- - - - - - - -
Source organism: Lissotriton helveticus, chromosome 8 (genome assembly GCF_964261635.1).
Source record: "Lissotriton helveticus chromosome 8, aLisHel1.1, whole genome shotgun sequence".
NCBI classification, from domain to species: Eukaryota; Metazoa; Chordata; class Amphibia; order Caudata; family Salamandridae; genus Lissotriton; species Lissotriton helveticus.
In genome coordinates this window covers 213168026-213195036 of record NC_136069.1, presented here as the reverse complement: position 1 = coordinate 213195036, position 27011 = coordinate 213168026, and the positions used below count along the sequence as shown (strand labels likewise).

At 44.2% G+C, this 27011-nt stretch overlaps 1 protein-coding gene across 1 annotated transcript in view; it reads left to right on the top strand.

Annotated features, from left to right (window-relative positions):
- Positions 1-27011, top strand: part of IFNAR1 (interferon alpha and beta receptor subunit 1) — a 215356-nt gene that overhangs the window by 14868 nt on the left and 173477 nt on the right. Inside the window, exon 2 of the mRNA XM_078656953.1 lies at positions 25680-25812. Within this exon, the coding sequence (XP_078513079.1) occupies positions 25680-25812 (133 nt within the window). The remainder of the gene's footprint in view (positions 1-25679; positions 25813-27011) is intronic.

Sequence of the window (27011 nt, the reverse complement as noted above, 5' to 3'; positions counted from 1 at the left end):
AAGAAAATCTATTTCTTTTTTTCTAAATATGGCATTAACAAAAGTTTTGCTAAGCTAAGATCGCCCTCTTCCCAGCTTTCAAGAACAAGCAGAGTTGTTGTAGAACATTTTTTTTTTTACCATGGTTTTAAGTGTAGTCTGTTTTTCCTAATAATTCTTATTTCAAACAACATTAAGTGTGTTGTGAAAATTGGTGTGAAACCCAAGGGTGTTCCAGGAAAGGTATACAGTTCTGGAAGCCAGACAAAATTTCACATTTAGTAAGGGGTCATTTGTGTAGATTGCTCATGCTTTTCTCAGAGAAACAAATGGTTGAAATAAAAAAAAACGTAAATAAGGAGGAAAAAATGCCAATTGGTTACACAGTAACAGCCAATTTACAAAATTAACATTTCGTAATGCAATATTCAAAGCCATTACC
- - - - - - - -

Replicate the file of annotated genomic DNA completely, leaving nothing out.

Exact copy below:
Source organism: Lissotriton helveticus, chromosome 8 (genome assembly GCF_964261635.1).
Source record: "Lissotriton helveticus chromosome 8, aLisHel1.1, whole genome shotgun sequence".
NCBI classification, from domain to species: Eukaryota; Metazoa; Chordata; class Amphibia; order Caudata; family Salamandridae; genus Lissotriton; species Lissotriton helveticus.
In genome coordinates this window covers 213168026-213195036 of record NC_136069.1, presented here as the reverse complement: position 1 = coordinate 213195036, position 27011 = coordinate 213168026, and the positions used below count along the sequence as shown (strand labels likewise).

At 44.2% G+C, this 27011-nt stretch overlaps 1 protein-coding gene across 1 annotated transcript in view; it reads left to right on the top strand.

Annotated features, from left to right (window-relative positions):
- Positions 1-27011, top strand: part of IFNAR1 (interferon alpha and beta receptor subunit 1) — a 215356-nt gene that overhangs the window by 14868 nt on the left and 173477 nt on the right. Inside the window, exon 2 of the mRNA XM_078656953.1 lies at positions 25680-25812. Within this exon, the coding sequence (XP_078513079.1) occupies positions 25680-25812 (133 nt within the window). The remainder of the gene's footprint in view (positions 1-25679; positions 25813-27011) is intronic.

Sequence of the window (27011 nt, the reverse complement as noted above, 5' to 3'; positions counted from 1 at the left end):
AAGAAAATCTATTTCTTTTTTTCTAAATATGGCATTAACAAAAGTTTTGCTAAGCTAAGATCGCCCTCTTCCCAGCTTTCAAGAACAAGCAGAGTTGTTGTAGAACATTTTTTTTTTTACCATGGTTTTAAGTGTAGTCTGTTTTTCCTAATAATTCTTATTTCAAACAACATTAAGTGTGTTGTGAAAATTGGTGTGAAACCCAAGGGTGTTCCAGGAAAGGTATACAGTTCTGGAAGCCAGACAAAATTTCACATTTAGTAAGGGGTCATTTGTGTAGATTGCTCATGCTTTTCTCAGAGAAACAAATGGTTGAAATAAAAAAAAACGTAAATAAGGAGGAAAAAATGCCAATTGGTTACACAGTAACAGCCAATTTACAAAATTAACATTTCGTAATGCAATATTCAAAGCCATTACC